The Summer Budget 2015

Dividends

The changes are quite radical; the way dividends are taxed will change. You will pay more tax on dividends but less higher rate tax. The dividend tax credit will disappear but there is a new dividend tax at 7.5%, 32.5% and 38.1%. The best way to show this is by example. Say I earn a salary of £10,600 through my company and receive £82,000 in dividends having made a profit of £100,000, I have no other income.

£ Tax
Salary – covered by Personal allowance Nil
To receive £82,000 in dividends your company will have paid corporation tax at 18% 18,000
The first £5,000 of dividends is tax free Nil
The next £31,785 is taxed at 7.5% 2,384
The rest (£45,215) is taxed at 32.5% 14,694
Total (on overall income of £110,600) £35,078

 

The tax rates on money coming out of companies will be:

£ Current % Future %
First 10,600 0 0
10,601 – 15,600 20 18
15,601 – 42,385 20 24.1
42-386 – 47,385 40 24.1
47,385 – 100,000 40 44.7

 

Note that because you get a personal allowance and the first £5,000 of dividends is tax free the limit before you pay higher rate tax will effectively increase by £5,000 BUT you pay tax at a higher rate.

Corporation tax

The current 20% will reduce to 19% in 2017 and then to 18% in 2020.

Personal Allowance

This will increase next year to £11,000 and the higher rate threshold to £43,000.

Employers NI

A handy increase in the amount you don’t have to pay from increasing from £2,000 to £3,000.

Contractors Personal Service Companies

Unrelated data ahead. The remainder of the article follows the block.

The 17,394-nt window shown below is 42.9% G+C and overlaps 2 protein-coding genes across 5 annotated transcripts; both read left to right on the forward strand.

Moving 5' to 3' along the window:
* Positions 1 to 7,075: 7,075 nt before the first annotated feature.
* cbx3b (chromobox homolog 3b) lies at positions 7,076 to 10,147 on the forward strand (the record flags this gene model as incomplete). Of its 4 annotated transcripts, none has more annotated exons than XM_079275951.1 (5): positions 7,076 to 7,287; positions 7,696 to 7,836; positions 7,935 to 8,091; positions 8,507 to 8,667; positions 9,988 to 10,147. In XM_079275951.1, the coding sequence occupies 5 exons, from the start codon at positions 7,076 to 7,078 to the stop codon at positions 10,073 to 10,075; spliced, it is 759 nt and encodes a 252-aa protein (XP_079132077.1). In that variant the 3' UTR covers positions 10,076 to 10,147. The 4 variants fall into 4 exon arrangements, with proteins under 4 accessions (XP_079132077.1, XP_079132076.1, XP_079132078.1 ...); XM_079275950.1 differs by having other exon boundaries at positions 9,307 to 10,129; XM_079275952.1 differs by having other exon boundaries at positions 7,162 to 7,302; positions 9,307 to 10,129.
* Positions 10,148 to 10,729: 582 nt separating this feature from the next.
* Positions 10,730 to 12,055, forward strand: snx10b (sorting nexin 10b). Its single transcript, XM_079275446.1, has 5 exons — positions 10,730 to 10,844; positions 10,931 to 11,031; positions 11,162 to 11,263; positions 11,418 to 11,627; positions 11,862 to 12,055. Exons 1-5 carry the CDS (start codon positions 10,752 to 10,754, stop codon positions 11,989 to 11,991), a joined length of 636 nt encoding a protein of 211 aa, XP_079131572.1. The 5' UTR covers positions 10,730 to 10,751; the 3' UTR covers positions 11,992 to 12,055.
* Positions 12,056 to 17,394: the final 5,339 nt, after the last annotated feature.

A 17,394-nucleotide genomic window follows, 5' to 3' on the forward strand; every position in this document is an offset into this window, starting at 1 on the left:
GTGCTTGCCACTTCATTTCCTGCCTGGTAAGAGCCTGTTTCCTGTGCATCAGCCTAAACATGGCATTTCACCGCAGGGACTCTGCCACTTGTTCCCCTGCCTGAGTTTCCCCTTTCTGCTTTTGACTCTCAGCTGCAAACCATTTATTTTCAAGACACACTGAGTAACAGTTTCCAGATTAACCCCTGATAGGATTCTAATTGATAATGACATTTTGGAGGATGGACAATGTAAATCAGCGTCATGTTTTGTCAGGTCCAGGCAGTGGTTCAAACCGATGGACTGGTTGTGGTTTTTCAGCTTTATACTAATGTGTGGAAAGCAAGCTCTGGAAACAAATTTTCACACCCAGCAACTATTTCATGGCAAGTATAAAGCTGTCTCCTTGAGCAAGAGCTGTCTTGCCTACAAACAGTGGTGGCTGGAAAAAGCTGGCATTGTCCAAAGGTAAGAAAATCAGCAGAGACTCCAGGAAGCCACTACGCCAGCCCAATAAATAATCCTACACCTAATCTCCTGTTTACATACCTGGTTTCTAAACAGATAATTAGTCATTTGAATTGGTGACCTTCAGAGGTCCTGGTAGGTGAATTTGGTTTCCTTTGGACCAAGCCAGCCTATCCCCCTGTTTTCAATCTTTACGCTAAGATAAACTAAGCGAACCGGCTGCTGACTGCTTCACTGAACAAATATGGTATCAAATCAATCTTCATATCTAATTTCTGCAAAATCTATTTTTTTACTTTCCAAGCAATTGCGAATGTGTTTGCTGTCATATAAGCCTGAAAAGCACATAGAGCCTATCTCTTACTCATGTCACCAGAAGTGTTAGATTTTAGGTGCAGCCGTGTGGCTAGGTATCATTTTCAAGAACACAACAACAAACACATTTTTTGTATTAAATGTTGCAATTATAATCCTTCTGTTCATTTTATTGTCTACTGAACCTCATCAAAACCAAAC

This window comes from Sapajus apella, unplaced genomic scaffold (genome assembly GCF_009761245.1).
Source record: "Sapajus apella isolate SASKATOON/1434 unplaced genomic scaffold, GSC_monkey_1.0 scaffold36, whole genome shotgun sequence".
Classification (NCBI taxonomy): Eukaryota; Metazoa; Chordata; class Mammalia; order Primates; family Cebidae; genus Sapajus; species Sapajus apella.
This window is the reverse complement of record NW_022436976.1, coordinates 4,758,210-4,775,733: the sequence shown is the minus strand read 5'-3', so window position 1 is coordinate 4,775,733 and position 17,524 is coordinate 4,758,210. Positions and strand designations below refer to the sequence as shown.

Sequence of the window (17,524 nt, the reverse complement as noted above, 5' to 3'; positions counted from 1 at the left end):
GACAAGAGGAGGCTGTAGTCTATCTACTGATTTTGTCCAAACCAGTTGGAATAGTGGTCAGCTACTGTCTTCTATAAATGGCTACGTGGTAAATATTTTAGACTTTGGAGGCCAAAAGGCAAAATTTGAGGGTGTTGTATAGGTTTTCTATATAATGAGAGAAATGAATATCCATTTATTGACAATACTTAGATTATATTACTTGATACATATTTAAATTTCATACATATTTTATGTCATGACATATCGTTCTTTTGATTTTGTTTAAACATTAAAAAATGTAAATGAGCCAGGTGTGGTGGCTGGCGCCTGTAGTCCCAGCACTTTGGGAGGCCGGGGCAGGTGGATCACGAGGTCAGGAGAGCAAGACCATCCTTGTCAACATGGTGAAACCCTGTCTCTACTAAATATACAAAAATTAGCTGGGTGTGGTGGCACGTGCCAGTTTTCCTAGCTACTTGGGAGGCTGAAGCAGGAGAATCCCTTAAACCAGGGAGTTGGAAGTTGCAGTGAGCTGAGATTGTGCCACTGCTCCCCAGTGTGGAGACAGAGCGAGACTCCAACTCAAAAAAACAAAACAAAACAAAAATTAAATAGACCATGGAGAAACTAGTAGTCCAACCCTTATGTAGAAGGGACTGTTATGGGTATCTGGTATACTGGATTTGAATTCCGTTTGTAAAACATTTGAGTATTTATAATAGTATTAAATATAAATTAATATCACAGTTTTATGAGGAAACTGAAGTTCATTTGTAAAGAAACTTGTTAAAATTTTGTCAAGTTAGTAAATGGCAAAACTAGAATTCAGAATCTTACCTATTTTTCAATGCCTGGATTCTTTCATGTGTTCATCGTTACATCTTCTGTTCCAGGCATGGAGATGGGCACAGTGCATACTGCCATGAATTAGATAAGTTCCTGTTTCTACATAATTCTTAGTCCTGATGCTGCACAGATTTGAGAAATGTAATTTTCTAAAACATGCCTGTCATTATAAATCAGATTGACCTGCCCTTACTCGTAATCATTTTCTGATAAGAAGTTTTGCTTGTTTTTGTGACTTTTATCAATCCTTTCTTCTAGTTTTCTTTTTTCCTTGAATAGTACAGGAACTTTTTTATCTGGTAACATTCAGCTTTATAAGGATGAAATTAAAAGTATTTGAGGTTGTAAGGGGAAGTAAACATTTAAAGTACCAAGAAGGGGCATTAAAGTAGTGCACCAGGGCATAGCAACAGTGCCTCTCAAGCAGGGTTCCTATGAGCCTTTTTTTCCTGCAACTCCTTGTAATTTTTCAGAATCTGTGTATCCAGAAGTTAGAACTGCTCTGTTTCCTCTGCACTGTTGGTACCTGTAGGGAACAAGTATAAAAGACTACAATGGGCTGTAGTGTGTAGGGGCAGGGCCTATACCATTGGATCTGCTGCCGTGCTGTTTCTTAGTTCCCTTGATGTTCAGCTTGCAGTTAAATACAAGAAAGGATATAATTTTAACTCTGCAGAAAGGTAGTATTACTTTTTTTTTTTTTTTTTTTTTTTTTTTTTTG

He alluded to these and wants to tighten up on them, but nothing was specifically proposed. There will be a consultation.

Tax credits

These will be much less generous with a number of ways in which the system will be tightened up.

Pensions

For those earning over £150,000 your pension contributions will be restricted to £10,000pa.

Landlords

You will only receive basic rate tax relief on mortgage interest.  This will be phased in but will have a profound effect on wealthy landlords. Buying property through a limited company is becoming increasingly tax efficient. The 10% wear and tear allowance whether or not you incur a cost will disappear.

Annual Investment Allowance

This will increase to £200,000 for the foreseeable future. Previous announcements would have reduced this to £25,000 from January 2016. This means for small companies they can write off most fixed asset purchases in the year of acquisition.

Inheritance Tax

The changes which effect estates valued at under £2 million will allow you to have the current £325,000 limit plus £175,000 for your house. These allowances are transferable between married couples giving £1,000,000 per family.  Phased in between now and 2020/21

The Minimum Wage

The current rate for people over 21 is £6.50 p/h. The new rate will be the ‘living wage’ for those over 25 and will be set at £7.20 from April 2016 rising to £9.00 by 2020.

Insurance Premium tax

This is going up to 9.5% from 6%, a little more tax for us all.

Non Doms

These are people who live and bring up their families in the UK, but because of some overseas heritage they are taxed as foreigners. If they have lived in the UK for more than 15 of the last 20 years they will be taxed like the rest of us.

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